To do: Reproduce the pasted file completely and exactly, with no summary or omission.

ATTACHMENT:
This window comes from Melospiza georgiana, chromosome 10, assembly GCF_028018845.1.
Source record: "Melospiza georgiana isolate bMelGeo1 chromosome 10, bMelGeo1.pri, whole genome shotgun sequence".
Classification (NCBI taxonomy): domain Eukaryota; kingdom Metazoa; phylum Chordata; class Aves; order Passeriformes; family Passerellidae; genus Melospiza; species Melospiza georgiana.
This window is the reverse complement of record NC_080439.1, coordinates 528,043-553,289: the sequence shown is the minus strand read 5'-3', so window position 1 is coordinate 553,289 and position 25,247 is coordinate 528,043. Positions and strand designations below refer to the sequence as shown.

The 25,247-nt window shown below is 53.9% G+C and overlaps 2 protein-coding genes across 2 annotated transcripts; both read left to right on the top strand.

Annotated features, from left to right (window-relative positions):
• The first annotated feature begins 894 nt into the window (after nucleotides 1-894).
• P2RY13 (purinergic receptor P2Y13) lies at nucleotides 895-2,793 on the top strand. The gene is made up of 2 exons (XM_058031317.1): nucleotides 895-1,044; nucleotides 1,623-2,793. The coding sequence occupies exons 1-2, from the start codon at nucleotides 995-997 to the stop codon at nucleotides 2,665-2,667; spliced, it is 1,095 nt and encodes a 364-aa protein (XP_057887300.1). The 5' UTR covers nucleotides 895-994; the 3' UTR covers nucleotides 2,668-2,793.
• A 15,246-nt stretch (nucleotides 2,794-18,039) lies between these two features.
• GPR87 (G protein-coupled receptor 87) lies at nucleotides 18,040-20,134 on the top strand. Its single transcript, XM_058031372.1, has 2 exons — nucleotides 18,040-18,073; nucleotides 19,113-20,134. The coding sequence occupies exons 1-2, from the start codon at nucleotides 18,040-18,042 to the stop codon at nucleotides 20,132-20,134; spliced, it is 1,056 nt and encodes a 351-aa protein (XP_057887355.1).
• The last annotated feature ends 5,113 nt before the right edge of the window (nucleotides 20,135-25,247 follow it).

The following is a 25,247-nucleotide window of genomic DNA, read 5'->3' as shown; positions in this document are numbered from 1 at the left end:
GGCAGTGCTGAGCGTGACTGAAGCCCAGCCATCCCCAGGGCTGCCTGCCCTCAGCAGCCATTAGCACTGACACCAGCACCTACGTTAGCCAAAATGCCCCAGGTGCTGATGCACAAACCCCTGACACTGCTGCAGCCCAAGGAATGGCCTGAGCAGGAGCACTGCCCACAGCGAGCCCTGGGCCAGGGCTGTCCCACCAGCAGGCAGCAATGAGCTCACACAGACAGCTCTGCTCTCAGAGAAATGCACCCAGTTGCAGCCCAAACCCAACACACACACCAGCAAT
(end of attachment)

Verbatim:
This window comes from Melospiza georgiana, chromosome 10, assembly GCF_028018845.1.
Source record: "Melospiza georgiana isolate bMelGeo1 chromosome 10, bMelGeo1.pri, whole genome shotgun sequence".
Classification (NCBI taxonomy): domain Eukaryota; kingdom Metazoa; phylum Chordata; class Aves; order Passeriformes; family Passerellidae; genus Melospiza; species Melospiza georgiana.
This window is the reverse complement of record NC_080439.1, coordinates 528,043-553,289: the sequence shown is the minus strand read 5'-3', so window position 1 is coordinate 553,289 and position 25,247 is coordinate 528,043. Positions and strand designations below refer to the sequence as shown.

The 25,247-nt window shown below is 53.9% G+C and overlaps 2 protein-coding genes across 2 annotated transcripts; both read left to right on the top strand.

Annotated features, from left to right (window-relative positions):
• The first annotated feature begins 894 nt into the window (after nucleotides 1-894).
• P2RY13 (purinergic receptor P2Y13) lies at nucleotides 895-2,793 on the top strand. The gene is made up of 2 exons (XM_058031317.1): nucleotides 895-1,044; nucleotides 1,623-2,793. The coding sequence occupies exons 1-2, from the start codon at nucleotides 995-997 to the stop codon at nucleotides 2,665-2,667; spliced, it is 1,095 nt and encodes a 364-aa protein (XP_057887300.1). The 5' UTR covers nucleotides 895-994; the 3' UTR covers nucleotides 2,668-2,793.
• A 15,246-nt stretch (nucleotides 2,794-18,039) lies between these two features.
• GPR87 (G protein-coupled receptor 87) lies at nucleotides 18,040-20,134 on the top strand. Its single transcript, XM_058031372.1, has 2 exons — nucleotides 18,040-18,073; nucleotides 19,113-20,134. The coding sequence occupies exons 1-2, from the start codon at nucleotides 18,040-18,042 to the stop codon at nucleotides 20,132-20,134; spliced, it is 1,056 nt and encodes a 351-aa protein (XP_057887355.1).
• The last annotated feature ends 5,113 nt before the right edge of the window (nucleotides 20,135-25,247 follow it).

The following is a 25,247-nucleotide window of genomic DNA, read 5'->3' as shown; positions in this document are numbered from 1 at the left end:
GGCAGTGCTGAGCGTGACTGAAGCCCAGCCATCCCCAGGGCTGCCTGCCCTCAGCAGCCATTAGCACTGACACCAGCACCTACGTTAGCCAAAATGCCCCAGGTGCTGATGCACAAACCCCTGACACTGCTGCAGCCCAAGGAATGGCCTGAGCAGGAGCACTGCCCACAGCGAGCCCTGGGCCAGGGCTGTCCCACCAGCAGGCAGCAATGAGCTCACACAGACAGCTCTGCTCTCAGAGAAATGCACCCAGTTGCAGCCCAAACCCAACACACACACCAGCAAT